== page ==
October 26th, 2010
Artist: Valentin Carron
Venue: Praz-Delavallade, Paris
Date: September 11 – October 30, 2010
Full gallery of images, press release and link available after the jump.
Images courtesy of Praz-Delavallade, Paris. Photos by Rebecca Fanuele.
One should always take Valentin Carron’s work at face value. Bertrand (2010), a work in lacquered glass cast from his own body, offers us a rather miserable portrait of the artist: two feet, its toes showing through worn out socks. Bertrand brings to mind earlier works of Valentin Carron (that remain little known in France) that played with the stereotypes of a forlorn masculinity, such as his improbable tobacco ice cream, a gold nail clipper or leather slippers tailored to the feet of the tallest man alive. If one understands “Bertrand” in French as a generic name for the neighborhood drunk or the local outcast, his sad plight stands miles apart from the current clichés of the over-professionalized, young, financially successful and healthy artist.
We have to go back to the ‘80s to find the last incidence of the antisocial artist as a mainstream figure, which was then customarily represented as an expressionistic painter, usually an alcoholic, and preferably German. Knowing that this period also brought the advent of his younger twin, the artist as entrepreneur-cum-Wall Street trader, Valentin Carron’s seemingly conservative image is not so much reactionary as confrontational, and brings to mind Magritte’s purposely-rude Vache period, such as Jean-Marie, a 1948 portrait of a hen thief with a peg leg making a get away. Coming from an artist that claims to spend his days producing scale models of “the very things (he) abhors,” it would be a mistake not to take Valentin Carron’s acrid humor seriously. This perpetual and willful ambiguity, between statements that are obviously meant with irony and, simultaneously, demand to be taken sincerely, gives the work its uniquely unservile quality.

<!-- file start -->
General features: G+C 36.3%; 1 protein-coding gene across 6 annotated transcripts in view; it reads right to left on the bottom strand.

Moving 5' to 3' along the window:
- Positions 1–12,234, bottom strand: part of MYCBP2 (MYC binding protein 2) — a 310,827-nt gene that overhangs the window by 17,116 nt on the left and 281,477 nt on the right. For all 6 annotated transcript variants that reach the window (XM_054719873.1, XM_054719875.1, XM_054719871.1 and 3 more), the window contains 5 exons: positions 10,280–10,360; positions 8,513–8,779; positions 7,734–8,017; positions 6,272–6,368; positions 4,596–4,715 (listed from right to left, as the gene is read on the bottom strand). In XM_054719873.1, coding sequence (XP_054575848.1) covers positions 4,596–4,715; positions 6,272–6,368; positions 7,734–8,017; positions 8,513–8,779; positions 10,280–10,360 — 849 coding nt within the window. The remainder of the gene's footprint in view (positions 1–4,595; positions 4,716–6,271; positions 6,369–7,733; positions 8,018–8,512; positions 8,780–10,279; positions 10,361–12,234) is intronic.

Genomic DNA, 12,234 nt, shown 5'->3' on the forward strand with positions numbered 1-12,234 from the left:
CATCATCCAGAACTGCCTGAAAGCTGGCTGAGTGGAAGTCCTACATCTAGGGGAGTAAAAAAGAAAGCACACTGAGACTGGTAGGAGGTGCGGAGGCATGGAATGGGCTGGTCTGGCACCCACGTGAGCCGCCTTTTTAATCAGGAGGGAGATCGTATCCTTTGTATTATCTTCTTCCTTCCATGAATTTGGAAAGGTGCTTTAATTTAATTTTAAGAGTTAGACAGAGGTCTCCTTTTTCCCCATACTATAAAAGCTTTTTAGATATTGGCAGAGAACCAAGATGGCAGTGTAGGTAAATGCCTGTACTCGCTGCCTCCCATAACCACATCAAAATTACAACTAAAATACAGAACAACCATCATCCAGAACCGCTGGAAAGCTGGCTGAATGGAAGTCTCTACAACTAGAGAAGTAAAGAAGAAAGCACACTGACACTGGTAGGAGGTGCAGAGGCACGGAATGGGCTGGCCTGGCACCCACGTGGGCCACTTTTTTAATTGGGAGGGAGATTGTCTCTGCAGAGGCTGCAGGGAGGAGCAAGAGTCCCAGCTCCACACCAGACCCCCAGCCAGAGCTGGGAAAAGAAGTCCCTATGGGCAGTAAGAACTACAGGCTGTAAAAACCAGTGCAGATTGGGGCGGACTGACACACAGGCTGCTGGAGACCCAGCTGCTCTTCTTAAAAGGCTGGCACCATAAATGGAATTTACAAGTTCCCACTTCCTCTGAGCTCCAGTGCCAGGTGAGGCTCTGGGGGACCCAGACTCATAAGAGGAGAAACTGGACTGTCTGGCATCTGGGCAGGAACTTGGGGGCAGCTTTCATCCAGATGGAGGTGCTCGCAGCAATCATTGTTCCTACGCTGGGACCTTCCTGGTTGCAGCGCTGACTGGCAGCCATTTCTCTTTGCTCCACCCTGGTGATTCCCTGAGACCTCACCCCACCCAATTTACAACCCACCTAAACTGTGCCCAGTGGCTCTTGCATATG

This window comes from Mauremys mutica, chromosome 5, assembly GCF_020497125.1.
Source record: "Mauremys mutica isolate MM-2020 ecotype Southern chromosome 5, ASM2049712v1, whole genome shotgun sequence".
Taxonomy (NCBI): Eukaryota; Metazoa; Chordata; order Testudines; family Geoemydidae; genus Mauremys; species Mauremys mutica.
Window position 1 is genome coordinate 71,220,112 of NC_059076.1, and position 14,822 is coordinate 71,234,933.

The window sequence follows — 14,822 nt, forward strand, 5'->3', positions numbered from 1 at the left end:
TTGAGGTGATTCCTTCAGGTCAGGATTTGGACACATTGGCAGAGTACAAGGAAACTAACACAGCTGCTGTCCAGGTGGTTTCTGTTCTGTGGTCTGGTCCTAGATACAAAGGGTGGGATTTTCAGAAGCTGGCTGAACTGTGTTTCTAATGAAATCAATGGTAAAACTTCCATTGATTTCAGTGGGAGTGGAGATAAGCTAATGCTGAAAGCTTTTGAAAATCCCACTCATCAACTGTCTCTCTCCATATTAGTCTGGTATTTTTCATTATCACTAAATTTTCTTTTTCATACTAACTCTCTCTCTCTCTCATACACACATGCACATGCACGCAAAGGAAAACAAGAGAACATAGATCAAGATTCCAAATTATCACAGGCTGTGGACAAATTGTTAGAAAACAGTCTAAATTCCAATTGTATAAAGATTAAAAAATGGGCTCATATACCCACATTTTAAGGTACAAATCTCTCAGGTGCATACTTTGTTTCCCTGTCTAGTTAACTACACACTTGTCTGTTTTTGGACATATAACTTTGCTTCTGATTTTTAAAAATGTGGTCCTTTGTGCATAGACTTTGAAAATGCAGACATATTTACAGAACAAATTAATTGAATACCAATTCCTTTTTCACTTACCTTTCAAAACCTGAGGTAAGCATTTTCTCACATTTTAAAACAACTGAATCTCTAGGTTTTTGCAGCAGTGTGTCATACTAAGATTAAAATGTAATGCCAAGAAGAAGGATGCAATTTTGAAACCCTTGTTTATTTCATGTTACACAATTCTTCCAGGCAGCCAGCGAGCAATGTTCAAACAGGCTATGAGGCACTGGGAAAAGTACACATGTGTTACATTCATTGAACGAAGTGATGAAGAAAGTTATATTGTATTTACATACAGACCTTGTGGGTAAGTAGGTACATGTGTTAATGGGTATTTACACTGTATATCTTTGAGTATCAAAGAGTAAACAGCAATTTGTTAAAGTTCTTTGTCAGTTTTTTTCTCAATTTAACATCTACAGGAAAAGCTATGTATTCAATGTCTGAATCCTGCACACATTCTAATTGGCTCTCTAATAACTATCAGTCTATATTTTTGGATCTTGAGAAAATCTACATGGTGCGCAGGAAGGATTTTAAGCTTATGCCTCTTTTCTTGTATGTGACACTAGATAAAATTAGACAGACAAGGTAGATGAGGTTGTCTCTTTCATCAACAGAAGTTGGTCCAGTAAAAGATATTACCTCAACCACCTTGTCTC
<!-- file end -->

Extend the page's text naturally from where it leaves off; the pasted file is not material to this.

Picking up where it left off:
One of the great strengths of Valentin Carron’s work is its capacity to translate these games of moral irresolution into material and stylistic tensions which belong to the history of sculpture: the vernacular and the modern, the handmade and the industrial, the original and the copy, the institutional and the avant-garde, etc. Hence Einhorn (Unicorn, 2010), a geometric progression in four parts inspired by Minimalism, made with a standard European middle-class villa decorative element. Except that here, these twisted metal bars are clearly cast rather than the product of a blacksmith’s hand, just as are the nails, the screws and the falcon’s leg used to hang a new series of untitled works on paper which waver between atmospheric landscapes and radical, monochromatic abstractions. Valentin Carron’s work is eminently non-dialectic, and the inherent conflicts between all the antagonist terms that compose it remain unresolved. As such, the chimeras he brings into the world never cease to corner us, slightly against our will, in the uncomfortable position of ideological arbiter.
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